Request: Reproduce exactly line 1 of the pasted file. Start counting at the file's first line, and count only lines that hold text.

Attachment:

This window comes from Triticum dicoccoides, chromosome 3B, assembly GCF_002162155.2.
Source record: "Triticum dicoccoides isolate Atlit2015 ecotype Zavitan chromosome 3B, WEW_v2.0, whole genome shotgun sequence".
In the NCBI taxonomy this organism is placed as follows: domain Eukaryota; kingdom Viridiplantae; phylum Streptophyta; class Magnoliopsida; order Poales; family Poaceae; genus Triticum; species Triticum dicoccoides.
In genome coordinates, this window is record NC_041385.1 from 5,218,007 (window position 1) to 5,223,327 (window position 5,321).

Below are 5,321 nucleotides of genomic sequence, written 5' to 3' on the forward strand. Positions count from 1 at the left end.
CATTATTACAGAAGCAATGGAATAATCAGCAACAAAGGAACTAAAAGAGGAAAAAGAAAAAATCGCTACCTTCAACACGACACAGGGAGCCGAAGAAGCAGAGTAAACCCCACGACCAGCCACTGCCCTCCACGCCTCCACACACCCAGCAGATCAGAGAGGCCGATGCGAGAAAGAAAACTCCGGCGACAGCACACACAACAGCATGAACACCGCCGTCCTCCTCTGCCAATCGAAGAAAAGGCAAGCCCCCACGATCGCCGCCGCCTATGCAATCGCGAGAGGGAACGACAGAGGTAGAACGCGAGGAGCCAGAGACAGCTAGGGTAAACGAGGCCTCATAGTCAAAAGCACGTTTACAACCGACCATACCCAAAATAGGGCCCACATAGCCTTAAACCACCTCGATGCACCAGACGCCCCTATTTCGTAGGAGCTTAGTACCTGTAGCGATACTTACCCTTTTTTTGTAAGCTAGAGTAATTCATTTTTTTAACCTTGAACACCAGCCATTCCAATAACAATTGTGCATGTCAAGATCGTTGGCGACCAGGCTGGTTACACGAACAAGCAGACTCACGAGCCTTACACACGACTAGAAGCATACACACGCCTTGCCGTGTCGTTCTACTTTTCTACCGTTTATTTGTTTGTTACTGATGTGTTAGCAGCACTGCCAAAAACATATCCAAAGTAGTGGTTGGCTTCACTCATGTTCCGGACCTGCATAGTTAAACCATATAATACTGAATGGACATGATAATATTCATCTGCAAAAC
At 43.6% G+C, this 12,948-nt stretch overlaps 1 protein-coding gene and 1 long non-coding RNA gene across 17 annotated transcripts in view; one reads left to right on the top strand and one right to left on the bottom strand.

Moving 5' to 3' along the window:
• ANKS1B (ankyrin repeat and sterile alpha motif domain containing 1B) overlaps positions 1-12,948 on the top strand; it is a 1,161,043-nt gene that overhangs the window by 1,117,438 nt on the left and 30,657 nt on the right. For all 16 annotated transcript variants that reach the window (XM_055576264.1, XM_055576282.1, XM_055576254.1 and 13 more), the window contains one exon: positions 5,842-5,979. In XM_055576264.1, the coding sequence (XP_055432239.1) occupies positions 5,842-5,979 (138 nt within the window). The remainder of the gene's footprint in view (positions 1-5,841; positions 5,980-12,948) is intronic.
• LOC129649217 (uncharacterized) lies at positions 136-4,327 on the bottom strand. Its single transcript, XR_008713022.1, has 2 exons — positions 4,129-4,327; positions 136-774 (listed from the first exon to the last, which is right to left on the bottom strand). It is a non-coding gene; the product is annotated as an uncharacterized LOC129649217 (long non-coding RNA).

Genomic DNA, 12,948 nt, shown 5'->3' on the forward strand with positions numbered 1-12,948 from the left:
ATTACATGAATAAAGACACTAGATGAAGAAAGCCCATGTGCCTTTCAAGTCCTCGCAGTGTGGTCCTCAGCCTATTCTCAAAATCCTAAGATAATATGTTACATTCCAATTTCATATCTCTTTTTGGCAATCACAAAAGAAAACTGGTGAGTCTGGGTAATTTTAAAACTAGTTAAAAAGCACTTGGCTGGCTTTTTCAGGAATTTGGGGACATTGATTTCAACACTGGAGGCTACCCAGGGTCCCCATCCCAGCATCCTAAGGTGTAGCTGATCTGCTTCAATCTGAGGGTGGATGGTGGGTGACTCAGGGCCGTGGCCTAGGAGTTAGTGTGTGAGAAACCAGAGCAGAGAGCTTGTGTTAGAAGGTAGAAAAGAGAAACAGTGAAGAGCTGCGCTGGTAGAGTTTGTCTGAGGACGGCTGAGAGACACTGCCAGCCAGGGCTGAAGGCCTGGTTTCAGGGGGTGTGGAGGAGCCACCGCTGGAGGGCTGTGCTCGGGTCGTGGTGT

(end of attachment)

This window comes from Triticum dicoccoides, chromosome 3B, assembly GCF_002162155.2.